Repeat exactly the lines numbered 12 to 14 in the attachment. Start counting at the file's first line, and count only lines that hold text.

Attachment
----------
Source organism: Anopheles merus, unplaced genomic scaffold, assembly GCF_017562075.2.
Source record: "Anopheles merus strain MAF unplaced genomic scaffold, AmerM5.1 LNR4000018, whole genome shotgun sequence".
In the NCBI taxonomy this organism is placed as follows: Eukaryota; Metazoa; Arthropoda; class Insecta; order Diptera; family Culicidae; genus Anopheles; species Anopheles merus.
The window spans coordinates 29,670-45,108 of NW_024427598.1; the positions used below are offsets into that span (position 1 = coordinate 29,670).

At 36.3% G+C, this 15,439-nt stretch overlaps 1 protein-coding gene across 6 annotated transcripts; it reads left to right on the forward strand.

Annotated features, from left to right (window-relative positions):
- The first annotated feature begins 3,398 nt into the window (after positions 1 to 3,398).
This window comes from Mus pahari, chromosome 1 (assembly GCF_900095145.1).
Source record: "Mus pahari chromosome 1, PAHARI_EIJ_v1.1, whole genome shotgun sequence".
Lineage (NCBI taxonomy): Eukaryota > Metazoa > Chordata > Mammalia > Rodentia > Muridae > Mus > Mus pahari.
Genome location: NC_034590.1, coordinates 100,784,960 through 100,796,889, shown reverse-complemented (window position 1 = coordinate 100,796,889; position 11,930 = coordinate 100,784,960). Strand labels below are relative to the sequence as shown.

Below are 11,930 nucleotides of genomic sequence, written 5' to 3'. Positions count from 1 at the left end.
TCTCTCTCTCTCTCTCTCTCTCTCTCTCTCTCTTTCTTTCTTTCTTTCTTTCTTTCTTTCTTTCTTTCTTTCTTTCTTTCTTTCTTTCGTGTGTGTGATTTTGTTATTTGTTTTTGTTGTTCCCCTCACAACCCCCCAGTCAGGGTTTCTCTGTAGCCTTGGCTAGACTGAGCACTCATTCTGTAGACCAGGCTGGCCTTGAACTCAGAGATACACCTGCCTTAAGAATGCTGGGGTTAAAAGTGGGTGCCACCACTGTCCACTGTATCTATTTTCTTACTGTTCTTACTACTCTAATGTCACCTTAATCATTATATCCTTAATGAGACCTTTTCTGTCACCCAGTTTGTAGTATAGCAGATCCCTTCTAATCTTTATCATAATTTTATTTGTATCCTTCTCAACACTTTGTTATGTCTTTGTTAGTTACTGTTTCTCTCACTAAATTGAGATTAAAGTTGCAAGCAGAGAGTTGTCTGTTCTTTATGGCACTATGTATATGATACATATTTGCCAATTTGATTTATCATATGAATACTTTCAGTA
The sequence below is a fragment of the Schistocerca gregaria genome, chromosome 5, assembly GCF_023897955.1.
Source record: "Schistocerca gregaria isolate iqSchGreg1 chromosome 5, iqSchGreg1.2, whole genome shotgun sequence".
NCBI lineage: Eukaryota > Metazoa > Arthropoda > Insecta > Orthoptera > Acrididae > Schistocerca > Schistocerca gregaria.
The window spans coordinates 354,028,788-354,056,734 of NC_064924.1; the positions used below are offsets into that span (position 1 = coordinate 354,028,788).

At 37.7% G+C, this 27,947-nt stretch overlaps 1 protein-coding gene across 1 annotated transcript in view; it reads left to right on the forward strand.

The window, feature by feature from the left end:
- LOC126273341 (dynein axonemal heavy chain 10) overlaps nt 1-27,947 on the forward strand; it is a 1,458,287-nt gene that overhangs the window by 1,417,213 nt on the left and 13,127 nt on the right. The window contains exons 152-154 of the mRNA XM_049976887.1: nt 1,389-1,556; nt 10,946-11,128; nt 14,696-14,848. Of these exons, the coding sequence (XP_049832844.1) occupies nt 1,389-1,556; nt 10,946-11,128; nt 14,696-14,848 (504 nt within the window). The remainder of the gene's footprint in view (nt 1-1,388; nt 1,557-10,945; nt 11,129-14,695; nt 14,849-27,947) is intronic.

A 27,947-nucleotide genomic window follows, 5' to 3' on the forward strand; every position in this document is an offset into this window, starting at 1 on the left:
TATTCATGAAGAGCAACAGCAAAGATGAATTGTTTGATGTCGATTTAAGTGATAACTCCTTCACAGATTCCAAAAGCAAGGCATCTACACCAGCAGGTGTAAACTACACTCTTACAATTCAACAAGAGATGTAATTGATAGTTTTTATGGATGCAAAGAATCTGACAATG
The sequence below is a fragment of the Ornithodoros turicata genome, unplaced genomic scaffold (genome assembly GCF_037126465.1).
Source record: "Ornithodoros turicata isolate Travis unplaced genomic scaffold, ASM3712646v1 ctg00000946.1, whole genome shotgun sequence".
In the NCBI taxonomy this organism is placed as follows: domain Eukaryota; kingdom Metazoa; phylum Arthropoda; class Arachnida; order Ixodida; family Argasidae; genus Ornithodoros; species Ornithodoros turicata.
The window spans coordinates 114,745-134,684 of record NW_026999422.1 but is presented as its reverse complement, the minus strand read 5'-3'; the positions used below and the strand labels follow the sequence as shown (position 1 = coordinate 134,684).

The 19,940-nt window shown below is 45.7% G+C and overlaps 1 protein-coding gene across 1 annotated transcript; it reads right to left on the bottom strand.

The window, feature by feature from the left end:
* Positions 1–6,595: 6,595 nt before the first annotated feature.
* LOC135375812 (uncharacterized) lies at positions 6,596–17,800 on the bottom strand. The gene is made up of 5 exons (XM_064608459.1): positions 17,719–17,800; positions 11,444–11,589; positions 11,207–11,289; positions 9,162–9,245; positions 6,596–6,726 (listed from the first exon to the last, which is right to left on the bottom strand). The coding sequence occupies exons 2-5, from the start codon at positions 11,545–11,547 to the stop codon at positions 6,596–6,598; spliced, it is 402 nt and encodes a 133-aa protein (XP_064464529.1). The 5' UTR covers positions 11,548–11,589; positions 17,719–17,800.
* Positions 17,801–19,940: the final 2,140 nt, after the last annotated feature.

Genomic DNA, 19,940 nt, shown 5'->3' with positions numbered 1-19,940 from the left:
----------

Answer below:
Below are 11,930 nucleotides of genomic sequence, written 5' to 3'. Positions count from 1 at the left end.
TCTCTCTCTCTCTCTCTCTCTCTCTCTCTCTCTTTCTTTCTTTCTTTCTTTCTTTCTTTCTTTCTTTCTTTCTTTCTTTCTTTCTTTCGTGTGTGTGATTTTGTTATTTGTTTTTGTTGTTCCCCTCACAACCCCCCAGTCAGGGTTTCTCTGTAGCCTTGGCTAGACTGAGCACTCATTCTGTAGACCAGGCTGGCCTTGAACTCAGAGATACACCTGCCTTAAGAATGCTGGGGTTAAAAGTGGGTGCCACCACTGTCCACTGTATCTATTTTCTTACTGTTCTTACTACTCTAATGTCACCTTAATCATTATATCCTTAATGAGACCTTTTCTGTCACCCAGTTTGTAGTATAGCAGATCCCTTCTAATCTTTATCATAATTTTATTTGTATCCTTCTCAACACTTTGTTATGTCTTTGTTAGTTACTGTTTCTCTCACTAAATTGAGATTAAAGTTGCAAGCAGAGAGTTGTCTGTTCTTTATGGCACTATGTATATGATACATATTTGCCAATTTGATTTATCATATGAATACTTTCAGTA
The sequence below is a fragment of the Schistocerca gregaria genome, chromosome 5, assembly GCF_023897955.1.